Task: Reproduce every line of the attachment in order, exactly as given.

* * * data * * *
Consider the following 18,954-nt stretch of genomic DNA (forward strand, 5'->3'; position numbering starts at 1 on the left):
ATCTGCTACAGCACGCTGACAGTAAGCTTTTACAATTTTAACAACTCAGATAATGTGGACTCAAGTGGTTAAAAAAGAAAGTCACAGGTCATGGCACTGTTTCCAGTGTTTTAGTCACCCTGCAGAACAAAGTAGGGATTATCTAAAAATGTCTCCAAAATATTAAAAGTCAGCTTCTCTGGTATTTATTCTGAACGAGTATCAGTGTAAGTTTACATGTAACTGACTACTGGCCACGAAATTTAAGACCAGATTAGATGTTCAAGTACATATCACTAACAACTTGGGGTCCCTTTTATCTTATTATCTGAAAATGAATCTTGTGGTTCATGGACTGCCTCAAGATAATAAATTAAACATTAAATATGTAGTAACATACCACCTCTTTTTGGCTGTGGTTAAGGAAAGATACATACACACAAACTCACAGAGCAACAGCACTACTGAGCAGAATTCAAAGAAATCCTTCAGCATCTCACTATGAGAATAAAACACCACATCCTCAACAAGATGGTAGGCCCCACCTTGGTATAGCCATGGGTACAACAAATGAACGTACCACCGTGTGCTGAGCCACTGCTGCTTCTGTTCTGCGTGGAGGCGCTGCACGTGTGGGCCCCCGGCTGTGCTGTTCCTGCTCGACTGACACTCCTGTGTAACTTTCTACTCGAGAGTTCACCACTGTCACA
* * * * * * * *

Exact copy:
Consider the following 18,954-nt stretch of genomic DNA (forward strand, 5'->3'; position numbering starts at 1 on the left):
ATCTGCTACAGCACGCTGACAGTAAGCTTTTACAATTTTAACAACTCAGATAATGTGGACTCAAGTGGTTAAAAAAGAAAGTCACAGGTCATGGCACTGTTTCCAGTGTTTTAGTCACCCTGCAGAACAAAGTAGGGATTATCTAAAAATGTCTCCAAAATATTAAAAGTCAGCTTCTCTGGTATTTATTCTGAACGAGTATCAGTGTAAGTTTACATGTAACTGACTACTGGCCACGAAATTTAAGACCAGATTAGATGTTCAAGTACATATCACTAACAACTTGGGGTCCCTTTTATCTTATTATCTGAAAATGAATCTTGTGGTTCATGGACTGCCTCAAGATAATAAATTAAACATTAAATATGTAGTAACATACCACCTCTTTTTGGCTGTGGTTAAGGAAAGATACATACACACAAACTCACAGAGCAACAGCACTACTGAGCAGAATTCAAAGAAATCCTTCAGCATCTCACTATGAGAATAAAACACCACATCCTCAACAAGATGGTAGGCCCCACCTTGGTATAGCCATGGGTACAACAAATGAACGTACCACCGTGTGCTGAGCCACTGCTGCTTCTGTTCTGCGTGGAGGCGCTGCACGTGTGGGCCCCCGGCTGTGCTGTTCCTGCTCGACTGACACTCCTGTGTAACTTTCTACTCGAGAGTTCACCACTGTCACA